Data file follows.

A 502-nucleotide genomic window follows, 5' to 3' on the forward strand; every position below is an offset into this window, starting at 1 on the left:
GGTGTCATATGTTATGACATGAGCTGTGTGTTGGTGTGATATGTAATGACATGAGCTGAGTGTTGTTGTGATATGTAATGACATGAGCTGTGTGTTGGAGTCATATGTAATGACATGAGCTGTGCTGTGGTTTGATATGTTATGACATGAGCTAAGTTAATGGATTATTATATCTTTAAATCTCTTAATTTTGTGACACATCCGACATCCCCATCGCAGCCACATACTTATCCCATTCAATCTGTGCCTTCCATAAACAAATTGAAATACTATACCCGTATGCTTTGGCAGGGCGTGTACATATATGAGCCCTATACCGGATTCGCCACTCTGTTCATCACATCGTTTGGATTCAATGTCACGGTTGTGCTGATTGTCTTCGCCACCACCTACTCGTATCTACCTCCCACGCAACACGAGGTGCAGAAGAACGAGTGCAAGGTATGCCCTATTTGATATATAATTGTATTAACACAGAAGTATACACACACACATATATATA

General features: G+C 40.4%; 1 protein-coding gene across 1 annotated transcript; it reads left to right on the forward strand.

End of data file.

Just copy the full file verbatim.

A 502-nucleotide genomic window follows, 5' to 3' on the forward strand; every position below is an offset into this window, starting at 1 on the left:
GGTGTCATATGTTATGACATGAGCTGTGTGTTGGTGTGATATGTAATGACATGAGCTGAGTGTTGTTGTGATATGTAATGACATGAGCTGTGTGTTGGAGTCATATGTAATGACATGAGCTGTGCTGTGGTTTGATATGTTATGACATGAGCTAAGTTAATGGATTATTATATCTTTAAATCTCTTAATTTTGTGACACATCCGACATCCCCATCGCAGCCACATACTTATCCCATTCAATCTGTGCCTTCCATAAACAAATTGAAATACTATACCCGTATGCTTTGGCAGGGCGTGTACATATATGAGCCCTATACCGGATTCGCCACTCTGTTCATCACATCGTTTGGATTCAATGTCACGGTTGTGCTGATTGTCTTCGCCACCACCTACTCGTATCTACCTCCCACGCAACACGAGGTGCAGAAGAACGAGTGCAAGGTATGCCCTATTTGATATATAATTGTATTAACACAGAAGTATACACACACACATATATATA

General features: G+C 40.4%; 1 protein-coding gene across 1 annotated transcript; it reads left to right on the forward strand.